A large crowd of protesters raise their fists in the air

Does decolonising higher education matter?

Published on 29 October 2020

The first series of The Internationalist, a new podcast from the ACU, looks at the critical question of ‘Who gets to learn, and who gets to teach?’. With thanks to Professor Adam Habib, incoming Director of SOAS, University of London, UK and Vice-Chancellor of the University of the Witwatersrand, South Africa, and Professor Jonathan Jansen, Distinguished Professor of Education at the University of Stellenbosch and President of the Academy of Science of South Africa for their contributions and ideas in the first episode, many of which are outlined below.

Around the world – from South Africa to Australia, from Canada to Kenya – we’ve seen protests against current racial injustices and demands to address historical wrongs, which are often accompanied by calls for decolonisation. But what does decolonisation actually mean – especially for higher education?

The term ‘decolonisation’ has historical roots in the 1950s and 1960s when countries across Africa and Asia were becoming independent from former colonies. Just as the roots of decolonisation came from leading African intellectuals who became leaders in the independence movements, so did a consideration of gender and sexual identity as these freedom movements grew.

More recent interpretations of ‘decolonisation’ look at the lingering effects of colonial rule that are still present today, such as English being the dominant language in higher education, and many seminal texts being drawn from the West.

‘Decolonisation shouldn’t go away. We have to talk about culture and languages. We have to talk about governance. We have to talk about memory.’ – Professor Jonathan Jansen

In 2020, the global protests that gained momentum following the murder of George Floyd led to statues falling and flags being taken down – moments that generated headlines across the world and have massive symbolic importance. However, as argued by Professor Jonathan Jansen, ‘these are seldom sustainable actions that translate into wider, structural and institutional changes’.

The challenge is how to translate these moments into debates around decolonisation that lead to sustainable change. A critique from Professor Adam Habib is that these debates happen primarily in the political arena, without engaging enough scholars and critical thinking. While it is important to surface knowledge from historically disadvantaged communities ,we need to be open to critique and challenge.

‘Too often we are so politically correct in this debate that we don’t want to say: ‘Actually, certain of this stuff is really nonsensical and actually too much of the decolonisation debate is coming from a nativist framing.’ – Professor Adam Habib

And this is where universities have a crucial role to play. It is the very purpose and mission of universities to create intellectual discomfort and stand for freedom of thought, allowing us to train citizens of the 21st century who have the ability to address global challenges.

While the purpose and mission of universities is strong, universities themselves need to be reimagined to become more in tune with today’s context. We are more connected than ever as a global community. Climate change, political and social polarisation, inequality – these are complex global problems that need a broad range of methods and disciplines to overcome them. Yet, many universities’ programmatic curricula still have their roots in the late 18th and early 19th centuries, when the world was a very different place.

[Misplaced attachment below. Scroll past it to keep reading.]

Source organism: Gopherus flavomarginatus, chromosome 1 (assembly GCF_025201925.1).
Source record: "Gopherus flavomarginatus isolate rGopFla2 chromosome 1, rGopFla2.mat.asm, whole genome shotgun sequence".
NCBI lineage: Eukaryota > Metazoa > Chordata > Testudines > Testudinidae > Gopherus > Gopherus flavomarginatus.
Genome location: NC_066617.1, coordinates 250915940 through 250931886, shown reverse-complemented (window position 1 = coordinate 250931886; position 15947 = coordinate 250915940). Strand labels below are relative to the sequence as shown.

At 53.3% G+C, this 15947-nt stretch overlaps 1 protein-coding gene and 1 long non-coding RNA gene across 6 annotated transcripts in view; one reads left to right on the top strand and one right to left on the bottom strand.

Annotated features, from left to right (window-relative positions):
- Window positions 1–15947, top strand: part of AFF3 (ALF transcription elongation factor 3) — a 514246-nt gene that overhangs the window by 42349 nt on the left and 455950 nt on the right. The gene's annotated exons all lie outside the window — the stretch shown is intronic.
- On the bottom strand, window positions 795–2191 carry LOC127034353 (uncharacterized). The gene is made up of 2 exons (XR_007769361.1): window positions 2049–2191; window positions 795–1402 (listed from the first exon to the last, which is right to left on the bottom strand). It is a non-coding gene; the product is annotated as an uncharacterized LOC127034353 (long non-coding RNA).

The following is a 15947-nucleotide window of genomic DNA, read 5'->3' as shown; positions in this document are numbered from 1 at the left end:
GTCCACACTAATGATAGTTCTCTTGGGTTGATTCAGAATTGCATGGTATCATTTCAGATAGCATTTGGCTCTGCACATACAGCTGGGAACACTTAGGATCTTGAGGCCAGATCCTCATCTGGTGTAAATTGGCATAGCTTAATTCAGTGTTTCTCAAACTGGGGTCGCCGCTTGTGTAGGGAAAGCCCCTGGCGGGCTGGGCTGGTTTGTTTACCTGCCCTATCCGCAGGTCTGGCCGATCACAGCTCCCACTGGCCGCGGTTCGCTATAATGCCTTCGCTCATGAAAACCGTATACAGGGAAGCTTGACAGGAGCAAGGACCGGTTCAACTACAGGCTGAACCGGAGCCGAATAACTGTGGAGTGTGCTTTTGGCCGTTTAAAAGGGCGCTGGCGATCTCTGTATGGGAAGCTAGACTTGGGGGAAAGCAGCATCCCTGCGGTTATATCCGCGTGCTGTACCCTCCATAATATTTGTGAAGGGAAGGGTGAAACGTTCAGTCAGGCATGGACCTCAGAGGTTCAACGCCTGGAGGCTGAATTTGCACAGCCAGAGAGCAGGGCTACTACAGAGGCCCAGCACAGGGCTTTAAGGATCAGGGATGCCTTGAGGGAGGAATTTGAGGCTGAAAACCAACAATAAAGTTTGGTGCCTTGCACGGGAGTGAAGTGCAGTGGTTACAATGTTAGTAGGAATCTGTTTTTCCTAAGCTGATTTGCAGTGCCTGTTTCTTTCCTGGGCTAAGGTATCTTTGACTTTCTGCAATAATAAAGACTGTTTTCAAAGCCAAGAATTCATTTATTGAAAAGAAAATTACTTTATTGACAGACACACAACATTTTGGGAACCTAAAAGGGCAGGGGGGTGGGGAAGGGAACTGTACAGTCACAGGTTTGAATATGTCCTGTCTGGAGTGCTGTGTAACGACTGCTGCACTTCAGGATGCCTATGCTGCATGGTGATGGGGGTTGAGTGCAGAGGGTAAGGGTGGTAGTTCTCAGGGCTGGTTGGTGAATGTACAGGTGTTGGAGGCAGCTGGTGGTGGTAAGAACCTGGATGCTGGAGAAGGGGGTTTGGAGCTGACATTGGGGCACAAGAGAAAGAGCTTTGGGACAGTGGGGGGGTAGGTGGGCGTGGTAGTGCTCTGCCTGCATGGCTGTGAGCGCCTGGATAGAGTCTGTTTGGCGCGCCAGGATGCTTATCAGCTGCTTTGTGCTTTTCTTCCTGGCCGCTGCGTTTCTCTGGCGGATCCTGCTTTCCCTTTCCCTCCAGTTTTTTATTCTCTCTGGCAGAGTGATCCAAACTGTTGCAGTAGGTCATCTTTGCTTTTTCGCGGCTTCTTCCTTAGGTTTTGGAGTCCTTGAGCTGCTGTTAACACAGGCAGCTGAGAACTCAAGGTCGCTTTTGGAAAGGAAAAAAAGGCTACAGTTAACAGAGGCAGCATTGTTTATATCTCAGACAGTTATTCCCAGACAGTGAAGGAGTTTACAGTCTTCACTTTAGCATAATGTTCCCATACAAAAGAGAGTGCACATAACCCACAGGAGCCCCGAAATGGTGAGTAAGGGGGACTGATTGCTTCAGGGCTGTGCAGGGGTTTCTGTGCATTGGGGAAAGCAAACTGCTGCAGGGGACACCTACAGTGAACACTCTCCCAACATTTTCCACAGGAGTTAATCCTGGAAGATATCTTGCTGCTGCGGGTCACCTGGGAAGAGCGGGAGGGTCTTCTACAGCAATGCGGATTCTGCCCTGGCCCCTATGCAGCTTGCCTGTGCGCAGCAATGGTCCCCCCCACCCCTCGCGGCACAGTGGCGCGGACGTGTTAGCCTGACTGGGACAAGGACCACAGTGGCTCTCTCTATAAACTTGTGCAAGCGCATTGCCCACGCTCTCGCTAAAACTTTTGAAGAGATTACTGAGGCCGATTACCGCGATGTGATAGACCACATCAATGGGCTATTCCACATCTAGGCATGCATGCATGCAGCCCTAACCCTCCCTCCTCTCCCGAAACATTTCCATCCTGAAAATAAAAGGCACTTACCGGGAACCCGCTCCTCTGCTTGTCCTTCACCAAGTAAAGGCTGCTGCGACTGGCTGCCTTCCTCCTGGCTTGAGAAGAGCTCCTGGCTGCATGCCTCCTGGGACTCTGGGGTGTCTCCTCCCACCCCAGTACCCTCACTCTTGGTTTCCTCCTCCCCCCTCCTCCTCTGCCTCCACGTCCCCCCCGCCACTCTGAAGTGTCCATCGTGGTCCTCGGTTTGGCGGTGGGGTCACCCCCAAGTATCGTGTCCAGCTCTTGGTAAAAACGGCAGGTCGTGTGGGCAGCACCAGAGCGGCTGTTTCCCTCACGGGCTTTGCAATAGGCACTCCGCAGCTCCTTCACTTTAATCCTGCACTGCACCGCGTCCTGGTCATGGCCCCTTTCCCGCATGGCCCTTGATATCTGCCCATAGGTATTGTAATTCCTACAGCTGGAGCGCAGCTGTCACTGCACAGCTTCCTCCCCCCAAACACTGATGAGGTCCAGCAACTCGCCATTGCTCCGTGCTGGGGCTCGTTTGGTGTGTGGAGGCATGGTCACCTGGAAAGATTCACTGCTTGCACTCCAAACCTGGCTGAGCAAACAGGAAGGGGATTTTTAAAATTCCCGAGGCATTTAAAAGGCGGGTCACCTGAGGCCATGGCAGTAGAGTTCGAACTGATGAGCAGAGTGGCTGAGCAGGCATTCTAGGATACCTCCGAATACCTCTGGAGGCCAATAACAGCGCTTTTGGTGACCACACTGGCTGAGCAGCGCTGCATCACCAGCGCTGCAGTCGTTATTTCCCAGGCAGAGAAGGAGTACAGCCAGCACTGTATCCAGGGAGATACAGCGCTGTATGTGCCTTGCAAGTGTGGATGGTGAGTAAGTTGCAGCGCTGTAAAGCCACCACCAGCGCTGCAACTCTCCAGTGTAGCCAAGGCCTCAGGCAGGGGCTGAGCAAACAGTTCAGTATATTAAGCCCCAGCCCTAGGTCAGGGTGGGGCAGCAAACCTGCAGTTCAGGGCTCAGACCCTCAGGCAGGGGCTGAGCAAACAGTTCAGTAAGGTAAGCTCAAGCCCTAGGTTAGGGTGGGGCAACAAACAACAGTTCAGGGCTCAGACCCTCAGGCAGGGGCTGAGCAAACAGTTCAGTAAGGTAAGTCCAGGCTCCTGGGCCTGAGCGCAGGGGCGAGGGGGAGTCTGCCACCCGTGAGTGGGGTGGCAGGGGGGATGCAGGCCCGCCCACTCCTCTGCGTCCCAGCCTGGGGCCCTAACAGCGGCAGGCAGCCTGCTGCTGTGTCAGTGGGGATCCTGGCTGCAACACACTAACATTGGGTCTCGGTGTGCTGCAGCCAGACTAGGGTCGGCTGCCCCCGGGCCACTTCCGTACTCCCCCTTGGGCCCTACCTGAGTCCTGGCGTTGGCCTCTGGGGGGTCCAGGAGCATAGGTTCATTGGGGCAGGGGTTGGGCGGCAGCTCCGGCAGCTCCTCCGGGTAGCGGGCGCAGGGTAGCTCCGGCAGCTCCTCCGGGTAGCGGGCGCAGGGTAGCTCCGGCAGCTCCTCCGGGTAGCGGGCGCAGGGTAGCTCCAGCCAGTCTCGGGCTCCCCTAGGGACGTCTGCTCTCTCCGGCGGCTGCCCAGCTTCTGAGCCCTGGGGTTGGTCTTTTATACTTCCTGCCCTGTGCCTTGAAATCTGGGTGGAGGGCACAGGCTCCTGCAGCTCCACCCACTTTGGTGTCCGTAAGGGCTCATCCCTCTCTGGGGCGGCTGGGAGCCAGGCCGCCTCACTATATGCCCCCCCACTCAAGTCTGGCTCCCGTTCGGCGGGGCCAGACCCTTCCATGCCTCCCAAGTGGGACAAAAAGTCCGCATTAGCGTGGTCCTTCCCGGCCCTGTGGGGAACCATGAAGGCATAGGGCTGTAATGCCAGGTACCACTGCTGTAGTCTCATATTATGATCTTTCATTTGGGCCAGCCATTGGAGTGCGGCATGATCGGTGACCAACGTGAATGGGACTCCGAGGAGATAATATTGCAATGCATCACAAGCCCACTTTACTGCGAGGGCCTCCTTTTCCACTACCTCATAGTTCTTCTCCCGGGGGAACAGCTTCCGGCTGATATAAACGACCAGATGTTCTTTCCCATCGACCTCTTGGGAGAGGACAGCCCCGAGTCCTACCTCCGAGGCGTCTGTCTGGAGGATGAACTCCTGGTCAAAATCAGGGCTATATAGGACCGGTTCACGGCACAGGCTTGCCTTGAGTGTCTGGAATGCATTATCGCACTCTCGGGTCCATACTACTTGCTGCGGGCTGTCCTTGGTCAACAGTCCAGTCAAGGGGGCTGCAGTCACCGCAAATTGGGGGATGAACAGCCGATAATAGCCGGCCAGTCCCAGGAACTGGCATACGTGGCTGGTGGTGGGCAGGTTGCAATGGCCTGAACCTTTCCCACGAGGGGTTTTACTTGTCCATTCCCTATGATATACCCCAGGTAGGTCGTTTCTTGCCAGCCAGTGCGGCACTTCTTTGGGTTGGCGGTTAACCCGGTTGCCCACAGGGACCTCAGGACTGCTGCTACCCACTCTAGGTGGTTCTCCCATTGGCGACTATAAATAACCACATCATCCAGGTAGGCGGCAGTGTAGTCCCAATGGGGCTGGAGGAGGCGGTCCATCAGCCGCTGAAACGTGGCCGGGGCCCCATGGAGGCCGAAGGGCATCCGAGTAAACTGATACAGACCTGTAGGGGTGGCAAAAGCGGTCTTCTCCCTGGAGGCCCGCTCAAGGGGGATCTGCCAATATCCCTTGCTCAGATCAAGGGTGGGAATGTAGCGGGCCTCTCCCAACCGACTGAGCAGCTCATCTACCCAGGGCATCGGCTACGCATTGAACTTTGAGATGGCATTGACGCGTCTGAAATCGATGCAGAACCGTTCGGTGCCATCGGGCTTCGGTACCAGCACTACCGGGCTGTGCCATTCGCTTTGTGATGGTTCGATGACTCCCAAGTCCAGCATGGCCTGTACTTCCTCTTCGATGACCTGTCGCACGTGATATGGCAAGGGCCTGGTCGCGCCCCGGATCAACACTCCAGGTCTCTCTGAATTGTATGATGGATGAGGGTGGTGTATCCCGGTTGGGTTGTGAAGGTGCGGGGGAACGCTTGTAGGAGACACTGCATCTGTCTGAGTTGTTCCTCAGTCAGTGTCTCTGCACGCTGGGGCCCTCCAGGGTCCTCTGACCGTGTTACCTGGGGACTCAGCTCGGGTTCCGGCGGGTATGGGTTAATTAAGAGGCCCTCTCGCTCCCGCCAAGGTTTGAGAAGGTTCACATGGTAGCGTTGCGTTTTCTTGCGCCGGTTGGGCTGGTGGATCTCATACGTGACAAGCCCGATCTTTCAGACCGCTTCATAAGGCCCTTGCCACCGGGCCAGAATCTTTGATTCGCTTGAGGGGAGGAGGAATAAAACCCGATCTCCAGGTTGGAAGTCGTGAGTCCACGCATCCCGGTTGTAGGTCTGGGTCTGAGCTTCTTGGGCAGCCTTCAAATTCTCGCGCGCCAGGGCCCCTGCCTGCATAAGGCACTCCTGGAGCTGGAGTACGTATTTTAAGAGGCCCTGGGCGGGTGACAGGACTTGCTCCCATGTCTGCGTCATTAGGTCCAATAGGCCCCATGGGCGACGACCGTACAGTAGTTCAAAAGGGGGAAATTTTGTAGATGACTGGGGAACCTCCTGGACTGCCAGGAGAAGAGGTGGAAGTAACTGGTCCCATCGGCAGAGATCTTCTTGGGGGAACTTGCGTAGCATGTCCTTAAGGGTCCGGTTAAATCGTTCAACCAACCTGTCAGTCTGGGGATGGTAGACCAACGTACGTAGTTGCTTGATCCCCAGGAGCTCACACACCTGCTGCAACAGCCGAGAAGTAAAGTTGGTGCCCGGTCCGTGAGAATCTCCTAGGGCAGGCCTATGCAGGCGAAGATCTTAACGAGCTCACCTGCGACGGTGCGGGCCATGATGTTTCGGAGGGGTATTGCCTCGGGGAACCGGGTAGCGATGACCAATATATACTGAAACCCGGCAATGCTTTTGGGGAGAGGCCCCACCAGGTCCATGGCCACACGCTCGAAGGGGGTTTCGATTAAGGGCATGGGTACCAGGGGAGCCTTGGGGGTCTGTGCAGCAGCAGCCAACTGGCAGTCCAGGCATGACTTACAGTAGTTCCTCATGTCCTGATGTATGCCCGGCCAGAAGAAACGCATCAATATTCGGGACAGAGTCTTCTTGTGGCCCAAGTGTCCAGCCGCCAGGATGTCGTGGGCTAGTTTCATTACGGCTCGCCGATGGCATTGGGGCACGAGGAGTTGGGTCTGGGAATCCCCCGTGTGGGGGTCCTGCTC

Both Habib and Jansen took COVID-19 as an example of when the traditional colonial structures of universities may no longer work. The pandemic has shown us the folly of relying entirely on one discipline, in this case science, vital though it has proven to be. COVID-19 doesn’t just require scientific and medical interventions. For behavioural change – such as social distancing – to work, the humanities are needed to provide an understanding of how humans and societies behave.

This should be a trigger for universities to start to reimagine themselves – breaking down the silos between disciplines and looking beyond disciplines to create the professionals and knowledge structures that are capable of addressing the global challenges of our time.

‘Don’t use the colonial institution as the parameters of the reimagination. Tolerance and open debate has to be non-negotiable in the deep deliberation that is required at this historical moment.’ – Professor Adam Habib

At an academy level, decolonisation requires diversity. It is not as simple as replacing a Western-based curriculum with an African-centered one, because the world isn’t that binary anymore.

‘In the hardcore version of decolonisation, you must replace Western knowledge at the centre of the African curriculum with African knowledge at the centre. But the world doesn’t work like that. Knowledge doesn’t organise itself like that. I see knowledge being produced in partnership with rather than in antagonism to.’ – Professor Jonathan Jansen

Jansen points to the University of Witwatersrand as an example of excellence. The university is bringing in scholars from across the continent who enrich and decolonise thinking by contributing wider perspectives of what it means to be African in a postcolonial world, which then means new ideas are filtered into the curriculum.

Looking at the present and to the future, decolonisation is a conversation that needs to happen within universities, between universities, and between universities and the rest of the world, with open boundaries and honest debate.

You can discover more podcast episodes here, or by searching for The Internationalist on your preferred podcast platform.